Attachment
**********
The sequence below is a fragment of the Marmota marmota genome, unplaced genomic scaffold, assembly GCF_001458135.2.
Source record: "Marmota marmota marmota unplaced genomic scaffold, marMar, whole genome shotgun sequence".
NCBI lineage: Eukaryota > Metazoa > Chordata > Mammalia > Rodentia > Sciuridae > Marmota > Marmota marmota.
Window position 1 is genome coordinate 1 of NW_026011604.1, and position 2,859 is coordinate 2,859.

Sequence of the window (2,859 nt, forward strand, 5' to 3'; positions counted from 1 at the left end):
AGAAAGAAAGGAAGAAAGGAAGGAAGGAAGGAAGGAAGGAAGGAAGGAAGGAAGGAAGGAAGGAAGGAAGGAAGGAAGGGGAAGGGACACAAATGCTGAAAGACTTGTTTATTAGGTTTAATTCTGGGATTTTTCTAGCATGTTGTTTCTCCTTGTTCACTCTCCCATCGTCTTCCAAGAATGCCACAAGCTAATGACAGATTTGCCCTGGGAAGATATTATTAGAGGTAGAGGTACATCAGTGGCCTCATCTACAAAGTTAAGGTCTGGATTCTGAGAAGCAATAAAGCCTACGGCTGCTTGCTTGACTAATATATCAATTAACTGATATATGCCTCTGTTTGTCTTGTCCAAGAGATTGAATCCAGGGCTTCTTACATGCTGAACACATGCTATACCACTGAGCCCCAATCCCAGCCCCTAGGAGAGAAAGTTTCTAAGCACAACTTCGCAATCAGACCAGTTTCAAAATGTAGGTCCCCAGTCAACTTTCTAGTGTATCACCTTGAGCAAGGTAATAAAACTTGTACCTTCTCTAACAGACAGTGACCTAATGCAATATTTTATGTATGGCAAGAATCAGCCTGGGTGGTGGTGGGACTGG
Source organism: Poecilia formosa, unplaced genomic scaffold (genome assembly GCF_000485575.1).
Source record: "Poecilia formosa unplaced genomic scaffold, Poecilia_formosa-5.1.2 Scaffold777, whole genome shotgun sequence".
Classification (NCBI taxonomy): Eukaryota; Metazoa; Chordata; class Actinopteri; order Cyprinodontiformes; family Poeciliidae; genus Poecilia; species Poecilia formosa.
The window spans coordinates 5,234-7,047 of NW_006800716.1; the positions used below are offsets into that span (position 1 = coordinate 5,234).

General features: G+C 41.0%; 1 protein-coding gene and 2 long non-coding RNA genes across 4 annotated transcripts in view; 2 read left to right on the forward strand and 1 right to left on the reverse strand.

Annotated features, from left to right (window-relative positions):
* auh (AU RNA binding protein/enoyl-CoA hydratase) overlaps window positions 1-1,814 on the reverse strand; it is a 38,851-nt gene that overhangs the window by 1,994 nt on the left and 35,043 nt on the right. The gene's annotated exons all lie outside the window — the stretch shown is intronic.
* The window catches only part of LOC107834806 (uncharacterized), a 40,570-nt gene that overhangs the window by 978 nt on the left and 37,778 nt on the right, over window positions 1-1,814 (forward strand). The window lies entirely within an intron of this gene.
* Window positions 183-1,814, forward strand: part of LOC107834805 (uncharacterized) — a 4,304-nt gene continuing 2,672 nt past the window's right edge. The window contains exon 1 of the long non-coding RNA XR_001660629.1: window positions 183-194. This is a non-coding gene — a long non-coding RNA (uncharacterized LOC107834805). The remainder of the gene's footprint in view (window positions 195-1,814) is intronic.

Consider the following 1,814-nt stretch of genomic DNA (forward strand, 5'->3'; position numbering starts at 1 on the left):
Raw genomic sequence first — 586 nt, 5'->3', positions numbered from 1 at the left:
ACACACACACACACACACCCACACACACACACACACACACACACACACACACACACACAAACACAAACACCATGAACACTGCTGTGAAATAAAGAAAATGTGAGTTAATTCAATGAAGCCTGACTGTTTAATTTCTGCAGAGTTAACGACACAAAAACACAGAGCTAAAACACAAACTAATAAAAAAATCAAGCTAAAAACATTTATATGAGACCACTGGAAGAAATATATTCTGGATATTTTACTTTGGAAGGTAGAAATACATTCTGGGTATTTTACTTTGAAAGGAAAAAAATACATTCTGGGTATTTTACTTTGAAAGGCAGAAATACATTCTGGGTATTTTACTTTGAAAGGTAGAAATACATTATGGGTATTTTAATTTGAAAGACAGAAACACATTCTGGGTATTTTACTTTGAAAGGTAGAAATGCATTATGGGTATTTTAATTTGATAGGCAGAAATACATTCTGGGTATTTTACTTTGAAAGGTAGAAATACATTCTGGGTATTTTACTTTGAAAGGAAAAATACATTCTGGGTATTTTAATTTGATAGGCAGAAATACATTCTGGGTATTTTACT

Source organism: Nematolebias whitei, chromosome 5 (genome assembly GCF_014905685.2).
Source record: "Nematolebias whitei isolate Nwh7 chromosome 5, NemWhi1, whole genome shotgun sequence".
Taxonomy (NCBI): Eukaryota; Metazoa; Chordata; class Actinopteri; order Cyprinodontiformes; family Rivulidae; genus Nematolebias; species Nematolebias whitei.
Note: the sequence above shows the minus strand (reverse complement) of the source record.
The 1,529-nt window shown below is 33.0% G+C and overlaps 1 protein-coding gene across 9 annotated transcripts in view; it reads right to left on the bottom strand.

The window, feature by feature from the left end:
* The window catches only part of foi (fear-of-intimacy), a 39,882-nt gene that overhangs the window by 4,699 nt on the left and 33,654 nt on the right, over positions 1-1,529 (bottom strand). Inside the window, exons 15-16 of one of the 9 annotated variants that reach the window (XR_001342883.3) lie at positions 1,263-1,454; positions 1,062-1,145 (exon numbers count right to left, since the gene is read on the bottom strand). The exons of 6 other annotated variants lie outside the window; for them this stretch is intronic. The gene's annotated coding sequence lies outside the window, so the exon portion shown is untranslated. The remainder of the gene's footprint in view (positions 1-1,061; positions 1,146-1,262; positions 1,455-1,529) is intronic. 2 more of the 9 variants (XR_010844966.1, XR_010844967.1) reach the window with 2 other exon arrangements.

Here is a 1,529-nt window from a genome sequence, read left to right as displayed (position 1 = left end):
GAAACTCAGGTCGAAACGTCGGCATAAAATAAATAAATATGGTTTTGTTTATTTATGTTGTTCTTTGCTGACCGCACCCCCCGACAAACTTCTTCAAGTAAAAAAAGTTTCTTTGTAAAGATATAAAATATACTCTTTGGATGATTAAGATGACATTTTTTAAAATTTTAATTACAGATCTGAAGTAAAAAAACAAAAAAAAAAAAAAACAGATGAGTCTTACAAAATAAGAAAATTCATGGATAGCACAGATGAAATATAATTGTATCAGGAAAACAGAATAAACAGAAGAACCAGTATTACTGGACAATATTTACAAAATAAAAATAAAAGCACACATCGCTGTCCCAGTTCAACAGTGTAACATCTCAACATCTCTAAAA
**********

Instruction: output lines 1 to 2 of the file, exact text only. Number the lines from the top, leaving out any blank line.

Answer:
The sequence below is a fragment of the Marmota marmota genome, unplaced genomic scaffold, assembly GCF_001458135.2.
Source record: "Marmota marmota marmota unplaced genomic scaffold, marMar, whole genome shotgun sequence".